This law can be utilised to detect patterns or the lack thereof in naturally occurring datasets. This can lead to important applications in data science such as catching anomalies or fraud detection. It’s expected that a large set of numbers will follow the law, so accountants, auditors, economists and tax professionals have a benchmark what the normal levels of any particular number in a set are.
In the latter half of the 1990s, accountant Mark Nigrini found that Benford’s law can be an effective red-flag test for fabricated tax returns; True tax data usually follows Benford’s law, whereas made-up returns do not. Ponzi schemes can be detected using the law. Unrealistic returns, such as those purported by the Maddoff scam, fall far from the expected Benford probability distribution.
In 1972, Hal Varian suggested that the law could be used to detect possible fraud in lists of socio-economic data submitted in support of public planning decisions. Based on the plausible assumption that people who fabricate figures tend to distribute their digits fairly uniformly, a simple comparison of first-digit frequency distribution from the data with the expected distribution according to Benford’s law ought to show up any anomalous results. In the United States, evidence-based on Benford’s law has been admitted in criminal cases at the federal, state, and local levels.
Walter Mebane, a political scientist and statistician at the University of Michigan, was the first to apply the second-digit Benford’s law-test (2BL-test) in election forensics. Such analyses are considered a simple, though not foolproof, method of identifying irregularities in election results and helping to detect electoral fraud. Benford’s law has been used as evidence of fraud in the 2009 Iranian elections. An analysis by Mebane found that the second digits in vote counts for President Mahmoud Ahmadinejad, the winner of the election, tended to differ significantly from the expectations of Benford’s Law and that the ballot boxes with very few invalid ballots had a greater influence on the results, suggesting widespread ballot stuffing. Another study used bootstrap simulations to find that the candidate Mehdi Karroubi received almost twice as many vote counts beginning with the digit 7 as would be expected according to Benford’s law, while analysis from Columbia University concluded that the probability that a fair election would produce both too few non-adjacent digits and the suspicious deviations in last-digit frequencies as found in the 2009 Iranian presidential election is less than 0.5%. Benford’s Law has also been applied for forensic auditing and fraud detection on data from the 2003 California gubernatorial election, the 2000 and 2004 United States presidential elections, and the 2009 German federal election.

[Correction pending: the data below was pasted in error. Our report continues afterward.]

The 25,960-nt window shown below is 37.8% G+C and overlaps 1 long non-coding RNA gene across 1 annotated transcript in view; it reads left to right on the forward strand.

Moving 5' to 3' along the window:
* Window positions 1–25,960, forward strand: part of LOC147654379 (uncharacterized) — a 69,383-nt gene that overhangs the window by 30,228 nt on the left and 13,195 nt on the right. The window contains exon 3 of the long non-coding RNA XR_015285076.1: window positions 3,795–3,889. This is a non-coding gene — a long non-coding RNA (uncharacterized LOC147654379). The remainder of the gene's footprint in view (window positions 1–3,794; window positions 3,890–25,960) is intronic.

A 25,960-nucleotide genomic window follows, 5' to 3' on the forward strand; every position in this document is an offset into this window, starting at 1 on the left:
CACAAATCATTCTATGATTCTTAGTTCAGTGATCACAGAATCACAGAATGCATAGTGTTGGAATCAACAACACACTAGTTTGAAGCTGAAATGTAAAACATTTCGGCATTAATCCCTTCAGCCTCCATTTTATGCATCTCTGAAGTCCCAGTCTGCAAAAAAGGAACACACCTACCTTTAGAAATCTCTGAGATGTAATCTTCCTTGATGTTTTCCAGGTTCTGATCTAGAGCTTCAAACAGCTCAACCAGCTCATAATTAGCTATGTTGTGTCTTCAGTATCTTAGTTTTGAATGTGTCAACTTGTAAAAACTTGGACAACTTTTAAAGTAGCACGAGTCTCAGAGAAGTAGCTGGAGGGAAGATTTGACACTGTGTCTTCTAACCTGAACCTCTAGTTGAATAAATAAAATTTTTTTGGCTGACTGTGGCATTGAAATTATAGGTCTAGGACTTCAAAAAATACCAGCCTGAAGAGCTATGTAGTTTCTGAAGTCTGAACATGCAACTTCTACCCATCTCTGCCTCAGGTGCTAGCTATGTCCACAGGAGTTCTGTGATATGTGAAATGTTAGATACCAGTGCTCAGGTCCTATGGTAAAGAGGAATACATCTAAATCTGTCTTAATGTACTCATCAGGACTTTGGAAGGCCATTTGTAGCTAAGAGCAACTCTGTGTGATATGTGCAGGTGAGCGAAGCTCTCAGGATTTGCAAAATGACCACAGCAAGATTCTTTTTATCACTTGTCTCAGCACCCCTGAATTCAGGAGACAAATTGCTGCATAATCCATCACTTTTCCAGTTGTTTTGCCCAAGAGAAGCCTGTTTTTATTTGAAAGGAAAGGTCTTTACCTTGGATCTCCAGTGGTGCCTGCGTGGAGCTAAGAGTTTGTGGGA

Benford’s law has also been misapplied to claim election fraud. When applying the law to Joe Biden’s election returns for Chicago, Milwaukee, and other localities in the 2020 United States presidential election, the distribution of the first digit did not follow Benford’s law. The misapplication was a result of looking at data that was tightly bound in range, which violates the assumption inherent in Benford’s law that the range of the data is large.
Macroeconomic data the Greek government reported to the European Union before entering the eurozone was shown to be probably fraudulent using Benford’s law, albeit years after the country joined the EU. In genome data, the number of open reading frames and their relationship to genome size differs between eukaryotes and prokaryotes with the former showing a log-linear relationship and the latter a linear relationship. Benford’s law has been used to test this observation with an excellent fit to the data in both cases. The law has also been used successfully in scientific fraud detection. A test of regression coefficients in published papers showed agreement with Benford’s law. As a comparison group subjects were asked to fabricate statistical estimates. The fabricated results conformed to Benford’s law on first digits but failed to obey Benford’s law on second digits.
So if you want to test Benford’s Law yourself, it’s very simple. Just pick up a random book or magazine and list or sort the numbers. You will find about 30% of the numbers collected from any issue will start with the number 1. Let me know in the comments section if the law fit in your experiment.